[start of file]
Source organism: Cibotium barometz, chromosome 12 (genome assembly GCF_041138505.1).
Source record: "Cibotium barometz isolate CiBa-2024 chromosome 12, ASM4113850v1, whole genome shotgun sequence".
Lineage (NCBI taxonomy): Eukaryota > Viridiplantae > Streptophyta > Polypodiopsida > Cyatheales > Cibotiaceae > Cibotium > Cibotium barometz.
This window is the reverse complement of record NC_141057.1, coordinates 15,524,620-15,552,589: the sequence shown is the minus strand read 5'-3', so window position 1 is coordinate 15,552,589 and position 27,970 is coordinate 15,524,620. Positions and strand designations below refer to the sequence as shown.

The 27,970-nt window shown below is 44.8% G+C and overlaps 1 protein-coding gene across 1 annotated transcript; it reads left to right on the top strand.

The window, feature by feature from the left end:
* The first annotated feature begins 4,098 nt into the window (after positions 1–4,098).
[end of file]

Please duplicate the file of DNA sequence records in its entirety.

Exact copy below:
Source organism: Cibotium barometz, chromosome 12 (genome assembly GCF_041138505.1).
Source record: "Cibotium barometz isolate CiBa-2024 chromosome 12, ASM4113850v1, whole genome shotgun sequence".
Lineage (NCBI taxonomy): Eukaryota > Viridiplantae > Streptophyta > Polypodiopsida > Cyatheales > Cibotiaceae > Cibotium > Cibotium barometz.
This window is the reverse complement of record NC_141057.1, coordinates 15,524,620-15,552,589: the sequence shown is the minus strand read 5'-3', so window position 1 is coordinate 15,552,589 and position 27,970 is coordinate 15,524,620. Positions and strand designations below refer to the sequence as shown.

The 27,970-nt window shown below is 44.8% G+C and overlaps 1 protein-coding gene across 1 annotated transcript; it reads left to right on the top strand.

The window, feature by feature from the left end:
* The first annotated feature begins 4,098 nt into the window (after positions 1–4,098).